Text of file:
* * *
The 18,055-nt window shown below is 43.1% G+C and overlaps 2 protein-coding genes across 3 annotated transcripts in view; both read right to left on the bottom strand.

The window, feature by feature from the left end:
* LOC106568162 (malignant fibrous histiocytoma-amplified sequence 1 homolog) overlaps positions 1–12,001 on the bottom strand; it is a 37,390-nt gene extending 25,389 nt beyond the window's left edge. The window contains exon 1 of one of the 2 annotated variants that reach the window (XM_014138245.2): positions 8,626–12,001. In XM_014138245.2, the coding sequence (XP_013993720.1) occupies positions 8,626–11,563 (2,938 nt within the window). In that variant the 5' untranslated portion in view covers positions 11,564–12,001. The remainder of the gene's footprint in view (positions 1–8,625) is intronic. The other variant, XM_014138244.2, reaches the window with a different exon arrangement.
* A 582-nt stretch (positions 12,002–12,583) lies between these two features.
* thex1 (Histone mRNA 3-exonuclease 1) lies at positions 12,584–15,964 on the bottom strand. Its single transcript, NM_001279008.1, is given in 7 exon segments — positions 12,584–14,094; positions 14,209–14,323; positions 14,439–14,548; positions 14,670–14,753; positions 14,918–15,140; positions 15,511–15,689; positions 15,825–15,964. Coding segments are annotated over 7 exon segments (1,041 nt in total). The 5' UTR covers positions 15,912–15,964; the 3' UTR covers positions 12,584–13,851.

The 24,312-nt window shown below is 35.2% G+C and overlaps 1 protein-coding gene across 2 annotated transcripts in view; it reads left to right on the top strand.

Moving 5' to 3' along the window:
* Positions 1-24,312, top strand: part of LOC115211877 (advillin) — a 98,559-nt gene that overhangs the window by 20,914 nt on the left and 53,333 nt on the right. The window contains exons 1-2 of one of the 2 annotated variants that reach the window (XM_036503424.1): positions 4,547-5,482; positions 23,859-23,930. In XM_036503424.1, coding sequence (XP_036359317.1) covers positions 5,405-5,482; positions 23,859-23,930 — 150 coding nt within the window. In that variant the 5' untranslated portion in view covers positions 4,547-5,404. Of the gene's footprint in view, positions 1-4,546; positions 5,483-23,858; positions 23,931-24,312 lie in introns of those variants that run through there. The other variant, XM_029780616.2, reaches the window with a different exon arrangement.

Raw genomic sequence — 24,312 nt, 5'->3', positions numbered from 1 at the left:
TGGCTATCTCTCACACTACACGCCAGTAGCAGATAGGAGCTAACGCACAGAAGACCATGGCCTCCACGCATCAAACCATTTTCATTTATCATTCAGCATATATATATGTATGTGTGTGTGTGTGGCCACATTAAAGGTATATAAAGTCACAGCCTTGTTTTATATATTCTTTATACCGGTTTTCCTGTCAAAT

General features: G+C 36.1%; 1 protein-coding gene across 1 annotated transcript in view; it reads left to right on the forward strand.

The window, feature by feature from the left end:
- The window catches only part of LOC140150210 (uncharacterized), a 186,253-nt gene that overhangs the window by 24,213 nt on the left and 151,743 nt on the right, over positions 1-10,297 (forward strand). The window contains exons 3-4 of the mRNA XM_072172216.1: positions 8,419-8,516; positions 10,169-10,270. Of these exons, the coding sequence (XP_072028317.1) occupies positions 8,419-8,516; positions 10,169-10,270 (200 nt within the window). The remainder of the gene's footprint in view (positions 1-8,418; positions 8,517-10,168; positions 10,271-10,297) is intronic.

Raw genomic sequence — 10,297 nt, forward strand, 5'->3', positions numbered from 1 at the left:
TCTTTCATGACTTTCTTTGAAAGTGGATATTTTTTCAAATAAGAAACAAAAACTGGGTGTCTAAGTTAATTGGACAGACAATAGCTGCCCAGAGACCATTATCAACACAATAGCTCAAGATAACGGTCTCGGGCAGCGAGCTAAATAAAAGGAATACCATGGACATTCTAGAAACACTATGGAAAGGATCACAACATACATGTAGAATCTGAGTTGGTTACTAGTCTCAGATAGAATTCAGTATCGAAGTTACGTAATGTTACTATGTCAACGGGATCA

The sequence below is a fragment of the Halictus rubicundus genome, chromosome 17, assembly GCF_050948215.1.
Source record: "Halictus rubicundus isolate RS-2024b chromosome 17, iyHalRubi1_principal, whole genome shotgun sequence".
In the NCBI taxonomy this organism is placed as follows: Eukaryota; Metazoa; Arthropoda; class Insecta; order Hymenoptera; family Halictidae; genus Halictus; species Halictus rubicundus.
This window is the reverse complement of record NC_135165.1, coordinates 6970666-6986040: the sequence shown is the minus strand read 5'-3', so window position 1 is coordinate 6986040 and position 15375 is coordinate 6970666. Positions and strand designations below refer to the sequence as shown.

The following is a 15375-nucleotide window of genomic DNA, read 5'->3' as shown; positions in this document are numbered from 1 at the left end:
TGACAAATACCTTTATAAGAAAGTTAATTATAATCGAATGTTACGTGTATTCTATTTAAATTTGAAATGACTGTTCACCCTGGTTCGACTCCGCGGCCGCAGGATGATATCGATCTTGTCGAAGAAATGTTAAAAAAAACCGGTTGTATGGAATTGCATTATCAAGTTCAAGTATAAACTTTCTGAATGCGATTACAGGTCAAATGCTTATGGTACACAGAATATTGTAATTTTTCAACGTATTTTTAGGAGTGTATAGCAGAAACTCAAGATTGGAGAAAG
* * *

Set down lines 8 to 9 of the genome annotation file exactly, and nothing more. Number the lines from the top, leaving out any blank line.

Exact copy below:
* Positions 1-24,312, top strand: part of LOC115211877 (advillin) — a 98,559-nt gene that overhangs the window by 20,914 nt on the left and 53,333 nt on the right. The window contains exons 1-2 of one of the 2 annotated variants that reach the window (XM_036503424.1): positions 4,547-5,482; positions 23,859-23,930. In XM_036503424.1, coding sequence (XP_036359317.1) covers positions 5,405-5,482; positions 23,859-23,930 — 150 coding nt within the window. In that variant the 5' untranslated portion in view covers positions 4,547-5,404. Of the gene's footprint in view, positions 1-4,546; positions 5,483-23,858; positions 23,931-24,312 lie in introns of those variants that run through there. The other variant, XM_029780616.2, reaches the window with a different exon arrangement.

Raw genomic sequence — 24,312 nt, 5'->3', positions numbered from 1 at the left: